Epigenetic Mechanisms in Type 2 Diabetes

NewsGuard 100/100 Score

What is diabetes?
What is epigenetics? How is it implicated in human disease?
The current understanding of the causes of type 2 diabetes
The epigenetics of type 2 diabetes
Implications for treatment
Further reading

Epigenetics, the study of changes in gene expression that are not caused by alterations in the DNA sequence, has emerged as a key player in the development and severity of type 2 diabetes.

Epigenetics and diabetes
Epigenetics and diabetes. Image Credit: Maya Kruchankova/Shutterstock.com

Recent studies have shown that the interplay between the epigenome, environmental factors, and the gut microbiota influences the onset and progression of the disease. Understanding the complex mechanisms of epigenetics may lead to new treatment approaches.

What is diabetes?

Diabetes refers to a metabolic disorder characterized by high glucose levels in the blood. It affects 463 million people worldwide, and it is expected to increase to 700 million by 2045.

Diabetes is classified into three categories based on their pathophysiology: type 1, type 2, and gestational diabetes. Type 2 Diabetes (T2D) is the most prevalent, accounting for over 90% of all cases of diabetes.

While genetic susceptibility is a critical factor in T2D development and severity, non-genetic aspects such as diet and physical activity also play a significant role. Recently, epigenetic mechanisms and their interplay with the microbiota have emerged as a new area of exploration in basic and clinical research for T2D.

What is epigenetics? How is it implicated in human disease?

Epigenetics denotes heritable changes in gene expression and activity (in the progeny of individuals or cells ) as well as long-term, stable alterations in the transcriptional potential of a cell which are not always heritable.

The field of epigenetics investigates how endogenous and exogenous factors such as diet, gut microbiota, environment and medication impact the human phenotype without altering the DNA sequence but instead by modifying gene transcription.

This modulation of gene expression is achieved through alterations in DNA methylation, histone modifications, chromatin remodeling, and non-coding RNA mechanisms, all of which affect the epigenome. Histone modifications (acetylation and methylation) are critical in activating and repressing gene transcription. Therefore, the epigenome is the collective epigenetic information present in a cell.


Epigenetic Markers and Microbiota/Metabolite-Induced Epigenetic Modifications in the Pathogenesis of Obesity, Metabolic Syndrome, Type 2 Diabetes, and Non-alcoholic Fatty Liver Disease
Study: Epigenetic Markers and Microbiota/Metabolite-Induced Epigenetic Modifications in the Pathogenesis of Obesity, Metabolic Syndrome, Type 2 Diabetes, and Non-alcoholic Fatty Liver Disease. Image Credit: Stols-Gonçalves at al. (2019)

Epigenetics plays a crucial role in the development and progression of several human diseases. Epigenetic modifications have a considerable impact on gene expression patterns, leading to disease onset or progression.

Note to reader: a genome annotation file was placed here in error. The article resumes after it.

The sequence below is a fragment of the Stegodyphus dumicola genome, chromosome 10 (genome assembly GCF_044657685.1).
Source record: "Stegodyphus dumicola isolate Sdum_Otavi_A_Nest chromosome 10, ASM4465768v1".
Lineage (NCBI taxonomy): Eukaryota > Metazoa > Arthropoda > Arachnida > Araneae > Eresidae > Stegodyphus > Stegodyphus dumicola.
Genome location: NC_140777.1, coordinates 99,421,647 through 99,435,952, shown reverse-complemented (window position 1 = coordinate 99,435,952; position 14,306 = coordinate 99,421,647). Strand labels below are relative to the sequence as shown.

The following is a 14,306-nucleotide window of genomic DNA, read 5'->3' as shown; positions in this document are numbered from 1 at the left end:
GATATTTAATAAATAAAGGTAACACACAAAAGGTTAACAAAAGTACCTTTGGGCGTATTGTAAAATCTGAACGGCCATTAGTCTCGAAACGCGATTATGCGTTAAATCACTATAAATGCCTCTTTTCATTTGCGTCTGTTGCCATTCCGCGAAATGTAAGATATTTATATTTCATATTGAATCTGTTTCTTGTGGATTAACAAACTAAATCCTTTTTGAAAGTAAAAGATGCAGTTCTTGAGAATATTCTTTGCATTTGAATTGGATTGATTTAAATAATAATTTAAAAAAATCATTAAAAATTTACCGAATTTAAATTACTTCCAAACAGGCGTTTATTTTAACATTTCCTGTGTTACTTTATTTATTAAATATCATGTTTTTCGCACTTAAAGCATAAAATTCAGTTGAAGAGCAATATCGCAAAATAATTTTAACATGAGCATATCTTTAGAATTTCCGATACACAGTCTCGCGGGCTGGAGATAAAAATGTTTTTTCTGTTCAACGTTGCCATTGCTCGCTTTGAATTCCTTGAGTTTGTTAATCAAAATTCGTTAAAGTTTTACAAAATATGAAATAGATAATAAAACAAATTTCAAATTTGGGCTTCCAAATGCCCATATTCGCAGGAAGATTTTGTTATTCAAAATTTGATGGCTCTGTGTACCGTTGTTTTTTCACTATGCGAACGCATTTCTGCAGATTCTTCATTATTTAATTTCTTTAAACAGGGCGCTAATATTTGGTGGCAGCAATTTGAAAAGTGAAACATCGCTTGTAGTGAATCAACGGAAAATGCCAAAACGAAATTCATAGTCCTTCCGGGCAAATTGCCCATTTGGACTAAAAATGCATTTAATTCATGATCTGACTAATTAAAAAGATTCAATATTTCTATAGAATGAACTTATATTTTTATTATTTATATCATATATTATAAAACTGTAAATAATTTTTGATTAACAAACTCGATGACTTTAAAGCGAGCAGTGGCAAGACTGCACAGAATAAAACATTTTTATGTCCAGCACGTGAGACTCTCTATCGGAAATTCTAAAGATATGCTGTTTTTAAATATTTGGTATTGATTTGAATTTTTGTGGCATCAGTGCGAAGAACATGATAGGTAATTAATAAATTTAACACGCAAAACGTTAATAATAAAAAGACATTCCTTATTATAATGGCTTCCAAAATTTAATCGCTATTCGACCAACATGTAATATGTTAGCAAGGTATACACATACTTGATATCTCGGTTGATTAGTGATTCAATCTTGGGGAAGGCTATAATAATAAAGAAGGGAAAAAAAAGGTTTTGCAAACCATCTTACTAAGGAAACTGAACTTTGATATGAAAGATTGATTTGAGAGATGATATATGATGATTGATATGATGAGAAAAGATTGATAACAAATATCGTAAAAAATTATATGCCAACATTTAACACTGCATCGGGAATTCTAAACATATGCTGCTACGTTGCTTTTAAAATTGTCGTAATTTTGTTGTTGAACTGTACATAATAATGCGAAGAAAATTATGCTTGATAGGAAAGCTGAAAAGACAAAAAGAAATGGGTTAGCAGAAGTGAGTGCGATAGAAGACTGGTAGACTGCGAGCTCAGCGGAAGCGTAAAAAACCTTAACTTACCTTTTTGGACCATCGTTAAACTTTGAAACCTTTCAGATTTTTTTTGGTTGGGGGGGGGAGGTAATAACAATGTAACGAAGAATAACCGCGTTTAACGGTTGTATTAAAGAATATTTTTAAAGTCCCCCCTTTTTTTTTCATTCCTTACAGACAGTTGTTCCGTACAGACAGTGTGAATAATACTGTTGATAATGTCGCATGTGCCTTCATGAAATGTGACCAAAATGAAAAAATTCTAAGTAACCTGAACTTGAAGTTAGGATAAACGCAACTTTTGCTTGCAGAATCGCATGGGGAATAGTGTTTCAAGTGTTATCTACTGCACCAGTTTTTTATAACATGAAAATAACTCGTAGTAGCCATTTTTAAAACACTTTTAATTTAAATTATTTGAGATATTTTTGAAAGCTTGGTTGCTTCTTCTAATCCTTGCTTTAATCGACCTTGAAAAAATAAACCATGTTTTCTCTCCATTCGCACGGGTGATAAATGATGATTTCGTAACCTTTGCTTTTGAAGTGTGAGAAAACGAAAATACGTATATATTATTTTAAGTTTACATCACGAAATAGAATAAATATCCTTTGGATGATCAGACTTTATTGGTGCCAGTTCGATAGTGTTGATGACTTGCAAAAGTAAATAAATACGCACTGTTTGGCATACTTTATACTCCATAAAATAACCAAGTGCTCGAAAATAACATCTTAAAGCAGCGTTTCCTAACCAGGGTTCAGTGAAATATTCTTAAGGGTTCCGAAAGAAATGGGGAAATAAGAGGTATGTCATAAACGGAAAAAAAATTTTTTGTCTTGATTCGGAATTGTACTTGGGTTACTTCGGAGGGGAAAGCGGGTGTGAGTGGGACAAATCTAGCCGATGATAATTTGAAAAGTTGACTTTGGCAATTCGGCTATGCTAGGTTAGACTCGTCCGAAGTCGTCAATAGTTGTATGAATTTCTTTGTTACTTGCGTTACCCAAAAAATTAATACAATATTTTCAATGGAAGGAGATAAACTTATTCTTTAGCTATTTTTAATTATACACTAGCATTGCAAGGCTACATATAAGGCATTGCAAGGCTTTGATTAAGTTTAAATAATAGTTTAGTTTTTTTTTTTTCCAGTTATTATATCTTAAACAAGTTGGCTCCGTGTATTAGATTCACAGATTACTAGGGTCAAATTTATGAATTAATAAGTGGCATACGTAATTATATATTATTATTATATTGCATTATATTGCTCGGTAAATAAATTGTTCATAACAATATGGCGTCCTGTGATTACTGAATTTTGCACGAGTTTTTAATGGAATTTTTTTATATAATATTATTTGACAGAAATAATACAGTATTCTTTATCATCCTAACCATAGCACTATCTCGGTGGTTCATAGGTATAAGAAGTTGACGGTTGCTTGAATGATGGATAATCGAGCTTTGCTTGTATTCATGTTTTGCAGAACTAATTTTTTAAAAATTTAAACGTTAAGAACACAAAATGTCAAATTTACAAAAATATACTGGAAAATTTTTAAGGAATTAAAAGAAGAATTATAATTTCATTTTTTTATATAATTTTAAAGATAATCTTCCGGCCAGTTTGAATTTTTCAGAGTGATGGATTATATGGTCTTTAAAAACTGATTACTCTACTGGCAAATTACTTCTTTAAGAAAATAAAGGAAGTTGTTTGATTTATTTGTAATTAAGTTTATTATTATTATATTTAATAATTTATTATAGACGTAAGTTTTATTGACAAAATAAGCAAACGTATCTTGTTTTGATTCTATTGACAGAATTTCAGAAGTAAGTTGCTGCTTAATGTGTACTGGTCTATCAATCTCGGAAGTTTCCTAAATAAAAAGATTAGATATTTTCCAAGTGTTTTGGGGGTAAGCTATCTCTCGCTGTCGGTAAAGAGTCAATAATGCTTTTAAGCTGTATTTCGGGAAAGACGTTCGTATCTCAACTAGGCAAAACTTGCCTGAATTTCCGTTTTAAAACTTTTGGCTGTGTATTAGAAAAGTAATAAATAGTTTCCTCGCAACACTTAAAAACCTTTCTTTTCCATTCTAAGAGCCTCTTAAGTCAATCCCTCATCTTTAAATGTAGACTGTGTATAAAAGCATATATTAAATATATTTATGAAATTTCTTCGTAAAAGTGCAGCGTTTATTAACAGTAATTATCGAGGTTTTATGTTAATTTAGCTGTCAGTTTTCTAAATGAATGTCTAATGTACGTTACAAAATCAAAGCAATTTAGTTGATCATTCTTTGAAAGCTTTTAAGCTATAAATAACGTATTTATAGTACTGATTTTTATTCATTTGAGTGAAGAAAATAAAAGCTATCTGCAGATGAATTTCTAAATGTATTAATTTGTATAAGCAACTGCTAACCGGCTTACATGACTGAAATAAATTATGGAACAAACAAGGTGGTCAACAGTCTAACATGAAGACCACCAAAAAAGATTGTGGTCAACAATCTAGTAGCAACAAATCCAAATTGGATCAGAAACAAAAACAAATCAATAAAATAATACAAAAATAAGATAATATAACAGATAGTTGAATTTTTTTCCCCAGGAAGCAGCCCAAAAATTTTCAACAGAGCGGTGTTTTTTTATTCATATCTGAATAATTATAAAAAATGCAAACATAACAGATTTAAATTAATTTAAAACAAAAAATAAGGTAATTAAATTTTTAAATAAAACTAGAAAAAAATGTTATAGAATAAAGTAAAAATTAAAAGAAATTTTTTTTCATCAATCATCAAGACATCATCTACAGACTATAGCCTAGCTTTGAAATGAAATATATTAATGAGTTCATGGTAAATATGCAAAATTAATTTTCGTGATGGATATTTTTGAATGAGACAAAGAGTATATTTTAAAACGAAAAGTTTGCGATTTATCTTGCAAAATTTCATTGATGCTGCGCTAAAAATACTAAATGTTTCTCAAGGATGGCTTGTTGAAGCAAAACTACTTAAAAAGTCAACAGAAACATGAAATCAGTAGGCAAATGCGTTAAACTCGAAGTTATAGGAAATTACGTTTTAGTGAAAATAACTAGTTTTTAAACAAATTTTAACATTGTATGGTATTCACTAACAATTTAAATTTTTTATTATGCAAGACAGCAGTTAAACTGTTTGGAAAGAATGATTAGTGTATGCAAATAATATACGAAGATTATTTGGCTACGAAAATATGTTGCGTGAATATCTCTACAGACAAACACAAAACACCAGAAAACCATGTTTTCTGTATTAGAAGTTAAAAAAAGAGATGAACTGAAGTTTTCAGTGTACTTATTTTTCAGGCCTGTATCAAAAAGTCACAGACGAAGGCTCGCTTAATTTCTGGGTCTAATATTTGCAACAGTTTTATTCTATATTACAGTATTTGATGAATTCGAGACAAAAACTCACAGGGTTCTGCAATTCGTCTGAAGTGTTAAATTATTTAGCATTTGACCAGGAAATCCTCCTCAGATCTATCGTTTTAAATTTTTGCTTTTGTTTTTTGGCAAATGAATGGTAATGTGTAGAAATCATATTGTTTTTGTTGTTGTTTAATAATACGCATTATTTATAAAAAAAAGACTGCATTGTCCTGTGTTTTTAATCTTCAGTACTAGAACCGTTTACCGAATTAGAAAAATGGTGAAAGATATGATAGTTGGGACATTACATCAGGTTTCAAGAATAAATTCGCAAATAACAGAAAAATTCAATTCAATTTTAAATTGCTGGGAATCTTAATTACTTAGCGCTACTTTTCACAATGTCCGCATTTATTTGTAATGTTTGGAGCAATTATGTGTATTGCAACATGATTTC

These changes can directly cause disease or intensify its susceptibility in response to environmental factors. For example, epigenetic modifications in cancers have been implicated in the growth and survival of tumor cells through DNA methylation and histone modification patterns.

Epigenetic changes have also been implicated in cardiovascular diseases, diabetes, and autoimmune disorders. In certain circumstances, these changes can persist across multiple generations, contributing to disease development in families or populations.

These epigenetic modifications have been associated with a variety of diseases, ranging from cancer, cardiovascular diseases, diabetes, neurodegenerative and psychiatric disorders, autoimmune diseases, allergies, Fragile X syndrome, Angelman syndrome, Prader-Willi syndrome, Rubinstein-Taybi syndrome and Huntington's disease.

These epigenetic changes are not the only cause of these pathologies; they are the result of interactions between environmental and genetic factors.

The current understanding of the causes of type 2 diabetes

Type 2 diabetes is a multi-factorial disease, caused by a combination of genetic, environmental, and lifestyle factors. Insulin resistance is a key risk factor, occurring when the body's cells become less sensitive to the insulin hormone that regulates blood sugar levels.

Having a family history of diabetes, as well as specific gene variants, such as TCF7L2, ABCC8, KCNQ1, KCNJ11, PDX1, MC4R, GLUT4, and SORCS1, increases the odds of developing type 2 diabetes.

Obesity, being overweight, and a sedentary lifestyle are major risk factors for developing insulin resistance and subsequently type 2 diabetes. Several medical conditions, such as polycystic ovary syndrome and hormonal disorders are linked to type 2 diabetes risk. In addition, certain medications, such as antipsychotics and corticosteroids, have been shown to increase the likelihood of developing type 2 diabetes.

The epigenetics of type 2 diabetes